“Kat Robison left graduate school and a job in Pittsburgh last May to move back to her hometown of Raleigh to take care of her grandmother, who suffers from dementia and a balance disorder.
In abandoning her job, Robison lost her health insurance. Buying coverage on her own has always been too expensive because she suffers from asthma and migraines, two pre-existing conditions that led to higher premiums.
Under the Affordable Care Act, however, she was able to find health insurance to fit her budget….’I’ve actually been needing to go to the doctor, but because of financial aspects of being able to afford going to the doctor, I haven’t,’ she said. ‘As soon as I enrolled, I called and made an appointment….Just to have that peace of mind, if something happens, it won’t bankrupt me,’ she said. ‘I don’t think I’ll ever regret taking a few years off my life to make sure the end of (my grandmother’s) is much better.’”
Success Story #2
“Anna and Mark certainly have good reasons to be thankful for health insurance. They can testify to its importance in different ways. As college-educated, self-employed career professionals, Anna and Mark have been responsible for purchasing their own health insurance for many years. To cover Anna, they paid $900 per month in premiums, while Mark went without coverage for 18 years because adding him would have been too expensive.
Mark was fortunate to have no major illnesses during that time but says it was a terrifying experience not to know. He did not access routine care and would only go to the doctor for something urgent. Any medical costs had to be paid out-of-pocket. As he grew older, he developed a pre-existing condition, which made acquiring health insurance much more unlikely.
Anna had a very different experience. In 2008, she woke up unable to walk normally and made a trip to the emergency room. After one week in the hospital and a plethora of expensive tests and scans to figure out what was wrong, she was diagnosed with an uncommon neurological disorder. A lesion was found on her spinal cord, likely originating from a simple, barely noticeable virus similar to the way the Polio virus functioned. With her insurance, Anna and Mark paid $5,000 for all of her care that week, much less than the total bill. Without insurance, she says they would have ended up in a financial hole and would still be digging their way out today or simply not accessing adequate healthcare.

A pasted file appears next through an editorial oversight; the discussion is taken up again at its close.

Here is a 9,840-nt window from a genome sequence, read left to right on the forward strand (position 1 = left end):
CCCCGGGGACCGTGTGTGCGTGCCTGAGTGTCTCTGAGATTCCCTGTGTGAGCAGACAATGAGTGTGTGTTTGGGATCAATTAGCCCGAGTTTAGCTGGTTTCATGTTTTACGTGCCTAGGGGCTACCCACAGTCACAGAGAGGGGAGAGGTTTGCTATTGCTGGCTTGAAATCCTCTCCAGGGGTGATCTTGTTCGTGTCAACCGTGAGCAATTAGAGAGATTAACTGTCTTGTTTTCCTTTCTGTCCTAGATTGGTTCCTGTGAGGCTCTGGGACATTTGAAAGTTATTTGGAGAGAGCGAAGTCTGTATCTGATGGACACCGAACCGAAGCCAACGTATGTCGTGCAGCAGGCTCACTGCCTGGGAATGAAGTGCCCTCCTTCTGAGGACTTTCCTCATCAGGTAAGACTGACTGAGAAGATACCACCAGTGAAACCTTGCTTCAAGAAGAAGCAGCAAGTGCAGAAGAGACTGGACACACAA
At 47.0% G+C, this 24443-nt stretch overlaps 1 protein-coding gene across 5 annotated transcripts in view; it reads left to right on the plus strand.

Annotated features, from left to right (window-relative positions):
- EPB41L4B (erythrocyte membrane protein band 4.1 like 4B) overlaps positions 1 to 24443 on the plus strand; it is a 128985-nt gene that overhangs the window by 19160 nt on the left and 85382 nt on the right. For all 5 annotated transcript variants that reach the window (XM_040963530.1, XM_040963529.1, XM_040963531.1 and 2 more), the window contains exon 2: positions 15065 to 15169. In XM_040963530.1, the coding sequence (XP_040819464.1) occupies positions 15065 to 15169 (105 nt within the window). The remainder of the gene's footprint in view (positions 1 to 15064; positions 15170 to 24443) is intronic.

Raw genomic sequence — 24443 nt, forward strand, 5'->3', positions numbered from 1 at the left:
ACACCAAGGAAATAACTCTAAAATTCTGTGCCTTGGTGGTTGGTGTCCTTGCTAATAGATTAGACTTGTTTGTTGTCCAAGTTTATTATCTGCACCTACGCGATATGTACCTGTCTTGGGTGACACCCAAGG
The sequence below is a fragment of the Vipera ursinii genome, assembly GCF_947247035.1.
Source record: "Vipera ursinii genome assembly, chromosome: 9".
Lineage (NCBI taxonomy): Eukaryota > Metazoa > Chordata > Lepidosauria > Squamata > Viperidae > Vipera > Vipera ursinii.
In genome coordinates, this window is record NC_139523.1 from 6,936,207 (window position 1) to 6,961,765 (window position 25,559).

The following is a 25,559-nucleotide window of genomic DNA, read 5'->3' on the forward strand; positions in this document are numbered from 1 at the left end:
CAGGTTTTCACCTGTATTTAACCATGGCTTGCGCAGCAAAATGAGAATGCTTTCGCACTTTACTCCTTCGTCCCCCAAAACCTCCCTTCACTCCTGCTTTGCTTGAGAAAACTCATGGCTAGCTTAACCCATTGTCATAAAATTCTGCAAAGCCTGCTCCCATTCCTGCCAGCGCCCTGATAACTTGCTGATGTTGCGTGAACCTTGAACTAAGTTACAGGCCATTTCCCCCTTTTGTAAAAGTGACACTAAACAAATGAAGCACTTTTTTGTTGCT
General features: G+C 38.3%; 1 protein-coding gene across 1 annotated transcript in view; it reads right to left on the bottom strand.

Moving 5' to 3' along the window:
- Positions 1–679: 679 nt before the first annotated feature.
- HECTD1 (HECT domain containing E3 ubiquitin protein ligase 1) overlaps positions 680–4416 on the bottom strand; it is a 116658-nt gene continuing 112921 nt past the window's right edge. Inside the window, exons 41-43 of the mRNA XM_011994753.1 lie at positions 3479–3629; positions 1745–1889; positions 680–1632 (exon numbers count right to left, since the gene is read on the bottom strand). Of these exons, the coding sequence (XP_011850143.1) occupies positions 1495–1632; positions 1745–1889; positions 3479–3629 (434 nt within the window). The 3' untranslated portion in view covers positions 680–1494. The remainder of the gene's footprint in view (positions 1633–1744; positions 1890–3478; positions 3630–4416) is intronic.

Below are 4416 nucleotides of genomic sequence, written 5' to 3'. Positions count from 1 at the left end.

Unfortunately, the cost of premiums to cover Anna became so unmanageable that they had to drop her coverage, even though she also would be considered as having a pre-existing condition if they sought insurance in the future. They both waited eagerly for a year and a half for the implementation of the Health Insurance Marketplaces through the Affordable Care Act, when they could no longer be denied health insurance for pre-existing conditions and would have an opportunity to access a premium tax credit.
They’ve already begun to make use of their new insurance and would say to others who are considering a similar purchase to check it out and ‘please do it.’
‘The thing to know is that like most people we wanted insurance but needed to be able to afford it. That is the essence of the new Affordable Care Act — with its ‘subsidies’ and ‘market place,’ it helps health insurance to be affordable.’”
If you don’t already have health insurance, what are you waiting for? If you have an Affordable Care Act Success Story, we’d love to hear it!
Tiffany Buczek is a freelance writer and licensed esthetician living in Southern CA.